05 Nov

Author’s Note: Hiatus

Hi everyone.

I’ve been mulling over what to do next for a while, and I’ve come to the conclusion that I need to take a bit of a break from Starwalker.

The story isn’t going the way I want it to. I had a plan for how the last section of Book 4 would go, but it’s just not working the way I had in mind. The tone is completely off from what I was aiming for, and that’s on me. Last week, I wasn’t entirely happy with the post, but for various reasons, I decided to go with it. Now, I’m kinda regretting that decision.

I’ve got a lot on my plate right now. I’ve just had a big change in my day job that is demanding a lot of energy and attention, and November is always busy for me with NaNoWriMo events. I’ve also got a horrible cold that is making it hard to think straight at all! Between the schedule and the distractions, I am struggling to fix what’s wrong with the story.

So I’m going to take a little break from Starwalker. Try to get some distance, so I can come at it fresh and pull it around to where it really should be. I will be aiming to return it to the fun, kickass story we all know it can be. I really want Book 4 to end on a good note; I don’t want to mess it up.

So, watch this space. It’s going to be a few weeks before I’ll be back with Starwalker: look for news and updates around the beginning of December.

In the meantime, know that I adore and appreciate all of you lovely readers. I ask for your patience while I try to get this right. I am ever grateful for all of your comments.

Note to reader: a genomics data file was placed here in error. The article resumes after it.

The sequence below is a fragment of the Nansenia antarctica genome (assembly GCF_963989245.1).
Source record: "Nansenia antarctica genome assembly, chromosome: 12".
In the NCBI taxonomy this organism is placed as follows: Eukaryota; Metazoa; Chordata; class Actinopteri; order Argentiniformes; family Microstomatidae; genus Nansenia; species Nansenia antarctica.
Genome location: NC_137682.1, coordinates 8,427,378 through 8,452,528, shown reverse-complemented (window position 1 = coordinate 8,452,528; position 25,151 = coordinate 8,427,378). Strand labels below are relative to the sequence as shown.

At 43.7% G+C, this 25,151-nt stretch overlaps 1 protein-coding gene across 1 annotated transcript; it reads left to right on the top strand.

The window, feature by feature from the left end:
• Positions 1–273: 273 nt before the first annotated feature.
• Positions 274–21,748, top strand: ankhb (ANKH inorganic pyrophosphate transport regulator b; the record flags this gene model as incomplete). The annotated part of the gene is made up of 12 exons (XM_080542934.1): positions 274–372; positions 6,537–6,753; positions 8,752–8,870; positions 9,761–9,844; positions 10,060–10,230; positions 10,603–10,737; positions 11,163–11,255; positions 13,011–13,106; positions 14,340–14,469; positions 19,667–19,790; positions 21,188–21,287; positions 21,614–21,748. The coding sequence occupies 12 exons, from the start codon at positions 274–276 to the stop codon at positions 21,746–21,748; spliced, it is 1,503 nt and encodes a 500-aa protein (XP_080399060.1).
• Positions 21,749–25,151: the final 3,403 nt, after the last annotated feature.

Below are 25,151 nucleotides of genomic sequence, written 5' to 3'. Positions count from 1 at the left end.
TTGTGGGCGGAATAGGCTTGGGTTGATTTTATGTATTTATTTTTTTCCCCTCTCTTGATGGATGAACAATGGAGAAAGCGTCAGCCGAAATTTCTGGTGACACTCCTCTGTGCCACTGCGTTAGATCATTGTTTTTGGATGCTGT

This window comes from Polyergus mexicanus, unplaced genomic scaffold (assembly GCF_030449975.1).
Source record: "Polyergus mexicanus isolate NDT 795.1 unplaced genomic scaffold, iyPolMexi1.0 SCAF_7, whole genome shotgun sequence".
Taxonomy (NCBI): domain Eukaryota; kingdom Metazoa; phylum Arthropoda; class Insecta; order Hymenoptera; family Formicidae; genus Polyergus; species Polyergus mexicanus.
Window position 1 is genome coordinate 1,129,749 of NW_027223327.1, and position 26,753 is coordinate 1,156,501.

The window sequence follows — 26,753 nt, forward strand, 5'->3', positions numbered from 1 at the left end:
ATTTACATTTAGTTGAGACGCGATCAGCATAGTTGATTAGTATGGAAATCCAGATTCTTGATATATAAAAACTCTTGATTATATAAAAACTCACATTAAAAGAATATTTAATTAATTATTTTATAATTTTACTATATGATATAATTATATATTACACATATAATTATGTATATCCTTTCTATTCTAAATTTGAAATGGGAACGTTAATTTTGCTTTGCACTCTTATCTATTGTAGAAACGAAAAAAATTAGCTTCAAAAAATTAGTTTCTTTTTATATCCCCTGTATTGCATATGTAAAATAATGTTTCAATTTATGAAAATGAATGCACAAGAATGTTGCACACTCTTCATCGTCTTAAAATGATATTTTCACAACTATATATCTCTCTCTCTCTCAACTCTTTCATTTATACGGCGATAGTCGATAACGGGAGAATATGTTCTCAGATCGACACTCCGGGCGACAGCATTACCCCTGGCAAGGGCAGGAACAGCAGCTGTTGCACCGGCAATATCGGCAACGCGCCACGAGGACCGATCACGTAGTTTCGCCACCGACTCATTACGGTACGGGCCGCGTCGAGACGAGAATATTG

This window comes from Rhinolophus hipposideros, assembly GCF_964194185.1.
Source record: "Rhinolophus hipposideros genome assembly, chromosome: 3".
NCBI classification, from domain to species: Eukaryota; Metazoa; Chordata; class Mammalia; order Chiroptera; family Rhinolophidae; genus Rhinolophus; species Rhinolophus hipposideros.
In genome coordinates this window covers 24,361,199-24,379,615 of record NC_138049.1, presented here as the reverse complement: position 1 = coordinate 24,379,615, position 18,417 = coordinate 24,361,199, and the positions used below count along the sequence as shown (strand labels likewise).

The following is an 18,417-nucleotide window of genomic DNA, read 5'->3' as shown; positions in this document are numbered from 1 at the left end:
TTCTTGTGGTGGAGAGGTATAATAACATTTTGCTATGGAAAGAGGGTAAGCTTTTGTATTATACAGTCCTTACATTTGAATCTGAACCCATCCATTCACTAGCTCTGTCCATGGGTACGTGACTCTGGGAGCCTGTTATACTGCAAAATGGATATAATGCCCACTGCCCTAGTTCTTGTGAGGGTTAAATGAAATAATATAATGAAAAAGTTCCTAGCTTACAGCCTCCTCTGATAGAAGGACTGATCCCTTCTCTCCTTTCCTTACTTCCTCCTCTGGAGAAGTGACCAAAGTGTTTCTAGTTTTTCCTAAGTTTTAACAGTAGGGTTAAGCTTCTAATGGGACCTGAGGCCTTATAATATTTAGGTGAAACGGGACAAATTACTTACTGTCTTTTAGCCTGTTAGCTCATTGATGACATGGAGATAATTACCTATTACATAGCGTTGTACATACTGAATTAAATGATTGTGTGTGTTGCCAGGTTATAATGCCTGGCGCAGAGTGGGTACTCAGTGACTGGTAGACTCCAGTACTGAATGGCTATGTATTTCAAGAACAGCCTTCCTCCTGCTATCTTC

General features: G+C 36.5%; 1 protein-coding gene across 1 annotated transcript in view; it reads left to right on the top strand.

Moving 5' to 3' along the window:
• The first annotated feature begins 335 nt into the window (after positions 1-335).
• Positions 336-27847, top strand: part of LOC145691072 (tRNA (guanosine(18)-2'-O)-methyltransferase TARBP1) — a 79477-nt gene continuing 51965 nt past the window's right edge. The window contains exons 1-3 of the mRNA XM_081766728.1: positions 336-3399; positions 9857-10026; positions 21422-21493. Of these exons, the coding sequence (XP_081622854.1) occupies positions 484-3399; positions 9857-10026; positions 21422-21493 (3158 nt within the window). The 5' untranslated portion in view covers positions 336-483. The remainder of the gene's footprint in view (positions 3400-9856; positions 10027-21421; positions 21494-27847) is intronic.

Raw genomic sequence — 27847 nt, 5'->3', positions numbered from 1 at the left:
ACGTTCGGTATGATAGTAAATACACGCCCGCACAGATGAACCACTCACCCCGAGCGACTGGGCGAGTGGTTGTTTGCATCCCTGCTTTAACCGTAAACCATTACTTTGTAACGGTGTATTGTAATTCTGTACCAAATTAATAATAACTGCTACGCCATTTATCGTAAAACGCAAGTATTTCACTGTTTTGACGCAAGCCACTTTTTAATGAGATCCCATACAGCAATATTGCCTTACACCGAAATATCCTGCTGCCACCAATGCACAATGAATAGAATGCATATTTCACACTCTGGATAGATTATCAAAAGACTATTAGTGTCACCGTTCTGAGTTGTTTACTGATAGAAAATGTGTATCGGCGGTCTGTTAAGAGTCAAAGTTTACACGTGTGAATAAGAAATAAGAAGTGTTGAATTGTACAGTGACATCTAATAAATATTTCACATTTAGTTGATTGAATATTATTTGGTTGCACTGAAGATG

Be well, my lovelies. I will be in touch again soon.

~Melanie

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31 Oct

Striving

Captain's log, 13:52, 9 October 2214
Location: Standard orbit distance from the Cerces black hole horizon
Status: Orbiting
Log location: Captain's Cabin

 

This is Captain Warwick reporting on the loss of Navigator Lang Lang Cartier.

I have started so many log entries this way. So many crew lost. Too many. I should be used to it by now, I should have scars over these parts of myself, but that’s not how it works. The spirit is infinite and so is its ability to be wounded. It never gets easier.

Lang Lang was a damned good navigator. Her role on our roster falls short in summing up the value she lent to us, though.

She was the heart of our crew, in many ways. Our conscience. She had one of the truest senses of right and wrong that I’ve ever known; she was a stainless soul walking among the rest of us, as if to remind us of the kinds of people we once thought we’d be.

She will be missed. By all of us, I think. Even Dr Valdimir was unusually solemn when he was examining her, lacking the comments and griping he’d normally mutter during such a job. He made sure her eyes were closed and her limbs were laid comfortably. It’s the closest I’ve seen him come to showing respect since he stepped on board this ship.

Yesterday, I blamed Starry for what happened. I shouldn’t have done that. I have reviewed the logs, seen the recording of what went on inside Sara’s quarters, and the worst she’s guilty of is hesitating. She was trying to do the right thing, and if I’m honest, I’m not sure the outcome would have been different if she had opened the door when I asked.

I’m the captain; if the blame lies with anyone, it lies with me. I should have seen this coming; I should have known that Lang Lang would do what she thought was best for all of us. I should have guessed that this might be what she wanted.

I had hoped that she would trust me to find another answer. I had hoped to find an alternative to the route she took, so she wouldn’t have to.

The truth is, I’d never seen her so proactive before yesterday. It’s still hard for me to believe that she took the initiative. It’s so unlike her to defy anyone like that. That’s not to say that she is – she was – cowardly or lazy; far from it. But when she stood up before us all, it was a different Lang Lang than the one we knew. She was serene and sure of herself. She wasn’t worried about what the rest of us thought of her.

She said that she finally felt free. That’s what I saw when I looked at her: a free spirit finally stretching its wings. It hurts that her journey was cut so short.